The first time I saw David Zinczenko's new book, “The 8-Hour Diet,” I thought “An 8-hour diet? R-e-a-l-l-y?”
Zinczenko, editor-in-chief at Men's Health, claims that readers can eat whatever they want and in just six weeks drop 5-10 pounds — or even more; shift the aging process into reverse and dramatically decrease diabetes risk as well as cut the risk of Alzheimer's and other brain diseases.
Zinczenko claim that it matters more when you eat — not what you eat — and that you only have to diet for eight hours a day seemed like a bunch of hooey, until I read his book. Turns out this oddly-configured, on-again/off-again food plan (called intermittent fasting) based on Salk Institute research, actually seems to work and work so well for those who followed it that I tried it. (More about that in a bit.)
The “8-Hour Diet” sees magic in eights: eight hours, eight minutes and eight foods.
Eight hours: You eat for eight hours a day, after fasting for 16 hours. You can do this for as few as three days a week (slower weight loss), or seven days a week (greater weight loss). During those 16 hours you can consume zero-calorie fluids such as water, coffee or tea (decaf after 4 p.m.) or fat-free broths (like chicken or beef). Those 16 calorie-free hours make your body burn-off all the glycogen calories stored in your liver.
Eight minutes: Before breaking the 16-hour fast, Zinczenko recommends exercising, following his 8-minute workout program. In his book's last section, Zinczenko showcases, with pictures, 65 pages of exercises that can be incorporated into a personalized workout. This short workout starts burning calories from stored fat in your body, since your body no longer has stored glycogen calories to burn.
Eight foods: Finally, you can eat anything for the remaining eight hours, but Zinczenko advises that you include foods from these eight groups: eggs and lean meats, yogurt and dairy, nuts, beans and legumes, raspberries and other berries, tree fruits, whole grains (quinoa, oatmeal), spinach and green vegetables. Zinczenko suggests combining a fat buster (the first four) with a health booster (the later four). Examples include raspberries with low-fat plain yogurt or celery sticks and homemade hummus.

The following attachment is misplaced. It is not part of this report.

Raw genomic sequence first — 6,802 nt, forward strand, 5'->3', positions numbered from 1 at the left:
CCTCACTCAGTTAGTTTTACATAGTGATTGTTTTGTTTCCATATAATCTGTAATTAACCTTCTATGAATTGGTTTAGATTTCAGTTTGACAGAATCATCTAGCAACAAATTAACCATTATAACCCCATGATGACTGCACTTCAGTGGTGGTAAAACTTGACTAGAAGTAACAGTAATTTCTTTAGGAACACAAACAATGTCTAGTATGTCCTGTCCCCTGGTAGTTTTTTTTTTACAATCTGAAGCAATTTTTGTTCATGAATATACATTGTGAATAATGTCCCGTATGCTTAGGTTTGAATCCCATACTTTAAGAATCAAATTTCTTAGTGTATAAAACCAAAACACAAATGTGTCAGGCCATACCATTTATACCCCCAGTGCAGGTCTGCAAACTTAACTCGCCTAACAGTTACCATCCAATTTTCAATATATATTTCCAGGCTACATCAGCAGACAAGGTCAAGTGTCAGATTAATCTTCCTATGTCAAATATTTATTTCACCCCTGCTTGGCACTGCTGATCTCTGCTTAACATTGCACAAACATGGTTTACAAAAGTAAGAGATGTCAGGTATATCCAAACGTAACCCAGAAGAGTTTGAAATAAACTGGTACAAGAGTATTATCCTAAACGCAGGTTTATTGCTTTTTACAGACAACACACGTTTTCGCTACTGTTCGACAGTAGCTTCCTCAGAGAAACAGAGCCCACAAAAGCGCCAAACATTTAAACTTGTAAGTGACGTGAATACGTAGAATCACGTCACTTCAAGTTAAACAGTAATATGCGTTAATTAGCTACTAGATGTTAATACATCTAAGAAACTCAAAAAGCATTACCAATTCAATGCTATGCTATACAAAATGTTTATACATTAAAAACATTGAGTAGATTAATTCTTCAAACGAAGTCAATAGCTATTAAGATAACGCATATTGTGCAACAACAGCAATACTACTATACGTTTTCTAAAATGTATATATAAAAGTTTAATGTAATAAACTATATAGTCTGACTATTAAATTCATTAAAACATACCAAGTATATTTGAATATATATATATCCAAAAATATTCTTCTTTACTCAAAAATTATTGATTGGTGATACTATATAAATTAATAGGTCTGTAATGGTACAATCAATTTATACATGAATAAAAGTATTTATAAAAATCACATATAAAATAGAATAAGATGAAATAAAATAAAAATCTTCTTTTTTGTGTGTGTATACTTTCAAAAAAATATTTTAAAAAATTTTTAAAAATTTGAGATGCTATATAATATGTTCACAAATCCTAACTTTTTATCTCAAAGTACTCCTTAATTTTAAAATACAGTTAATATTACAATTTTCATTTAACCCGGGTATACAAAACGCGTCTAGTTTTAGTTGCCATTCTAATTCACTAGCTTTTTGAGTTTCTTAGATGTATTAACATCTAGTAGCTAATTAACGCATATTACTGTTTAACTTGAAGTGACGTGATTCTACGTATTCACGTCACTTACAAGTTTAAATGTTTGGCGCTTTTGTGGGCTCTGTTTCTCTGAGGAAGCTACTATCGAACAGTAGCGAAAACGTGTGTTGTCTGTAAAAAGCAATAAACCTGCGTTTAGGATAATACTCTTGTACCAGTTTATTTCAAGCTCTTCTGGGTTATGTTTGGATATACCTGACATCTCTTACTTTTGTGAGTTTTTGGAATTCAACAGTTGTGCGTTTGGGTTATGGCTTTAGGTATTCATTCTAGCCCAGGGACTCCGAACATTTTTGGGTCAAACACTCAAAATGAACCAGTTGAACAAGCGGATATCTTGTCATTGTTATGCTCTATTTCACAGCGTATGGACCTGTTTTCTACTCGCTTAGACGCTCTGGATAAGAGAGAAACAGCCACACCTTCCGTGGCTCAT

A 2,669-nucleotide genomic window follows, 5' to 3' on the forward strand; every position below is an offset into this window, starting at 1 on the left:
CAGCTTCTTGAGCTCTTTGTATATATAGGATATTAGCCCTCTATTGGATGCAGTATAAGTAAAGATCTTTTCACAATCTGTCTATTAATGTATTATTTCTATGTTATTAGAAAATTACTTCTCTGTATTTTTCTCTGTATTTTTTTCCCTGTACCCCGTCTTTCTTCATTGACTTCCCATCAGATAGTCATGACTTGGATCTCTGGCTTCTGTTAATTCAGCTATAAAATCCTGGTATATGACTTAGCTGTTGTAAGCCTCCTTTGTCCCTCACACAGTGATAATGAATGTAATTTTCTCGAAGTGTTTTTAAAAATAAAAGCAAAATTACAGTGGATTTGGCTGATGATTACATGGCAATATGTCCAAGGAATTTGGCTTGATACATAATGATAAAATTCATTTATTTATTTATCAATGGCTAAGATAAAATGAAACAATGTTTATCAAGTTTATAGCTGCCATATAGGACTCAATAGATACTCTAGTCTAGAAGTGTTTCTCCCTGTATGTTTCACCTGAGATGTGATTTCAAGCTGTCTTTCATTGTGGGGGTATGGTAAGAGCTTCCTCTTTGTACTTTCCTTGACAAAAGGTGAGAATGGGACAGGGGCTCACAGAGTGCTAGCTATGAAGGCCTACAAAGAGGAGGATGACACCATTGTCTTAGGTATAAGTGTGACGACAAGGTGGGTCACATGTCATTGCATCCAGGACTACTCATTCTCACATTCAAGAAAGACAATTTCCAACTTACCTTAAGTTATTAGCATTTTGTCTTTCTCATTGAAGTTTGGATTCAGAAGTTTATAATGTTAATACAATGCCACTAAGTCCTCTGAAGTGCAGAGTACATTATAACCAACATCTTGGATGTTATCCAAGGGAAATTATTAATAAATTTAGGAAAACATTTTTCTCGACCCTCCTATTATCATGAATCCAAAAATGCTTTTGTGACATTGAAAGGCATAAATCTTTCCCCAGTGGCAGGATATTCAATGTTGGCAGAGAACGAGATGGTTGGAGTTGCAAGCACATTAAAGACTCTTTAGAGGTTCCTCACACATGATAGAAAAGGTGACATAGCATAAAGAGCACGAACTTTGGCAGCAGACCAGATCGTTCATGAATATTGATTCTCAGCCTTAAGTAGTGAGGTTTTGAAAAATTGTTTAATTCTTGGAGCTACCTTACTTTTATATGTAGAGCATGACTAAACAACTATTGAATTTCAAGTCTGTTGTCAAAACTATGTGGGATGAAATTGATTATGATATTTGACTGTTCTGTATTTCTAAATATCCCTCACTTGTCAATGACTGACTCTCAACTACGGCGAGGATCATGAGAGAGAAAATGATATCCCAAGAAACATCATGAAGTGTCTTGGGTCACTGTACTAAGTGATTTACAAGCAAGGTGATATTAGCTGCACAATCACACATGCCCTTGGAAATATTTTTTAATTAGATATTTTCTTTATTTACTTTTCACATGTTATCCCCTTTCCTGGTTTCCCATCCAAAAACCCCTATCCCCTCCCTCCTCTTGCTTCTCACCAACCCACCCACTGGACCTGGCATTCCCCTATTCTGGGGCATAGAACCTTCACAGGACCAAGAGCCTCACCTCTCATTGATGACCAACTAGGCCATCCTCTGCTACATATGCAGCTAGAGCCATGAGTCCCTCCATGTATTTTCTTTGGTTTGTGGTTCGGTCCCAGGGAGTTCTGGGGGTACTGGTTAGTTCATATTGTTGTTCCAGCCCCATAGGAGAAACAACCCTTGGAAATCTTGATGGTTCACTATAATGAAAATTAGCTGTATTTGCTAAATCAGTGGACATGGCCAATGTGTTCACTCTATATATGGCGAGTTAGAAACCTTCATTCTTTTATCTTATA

Finding Zinczenko's intermittent fasting arguments compelling, I decided to give his plan a two-week try.
Pros: I lost about a pound a week, following the diet for only three consecutive days: Tuesday, Wednesday and Thursday. I rarely felt hungry during my 16-hour fasts. And I did eat some calorie-dense personal favorite foods on those days, like chocolate, raisins and almonds.
Cons: It was harder than I thought making the plan fit into my schedule, since I get home on fasting days between 6 and 8 p.m. That meant starting my fast late in the evening and ending it near midafternoon the following day.
Finally, you'll also find 50 recipes (complete with nutrition info) created by best-selling author Matt Goulding that will make for healthy after-fast dining.
A link to one of Goulding's recipes to enjoy whether you decide to follow Zinczenko's plan or not is attached above.
Ÿ Don Mauer welcomes questions, comments and recipe makeover requests. Write him at firstname.lastname@example.org.Copyright © 2013 Paddock Publications, Inc. All rights reserved.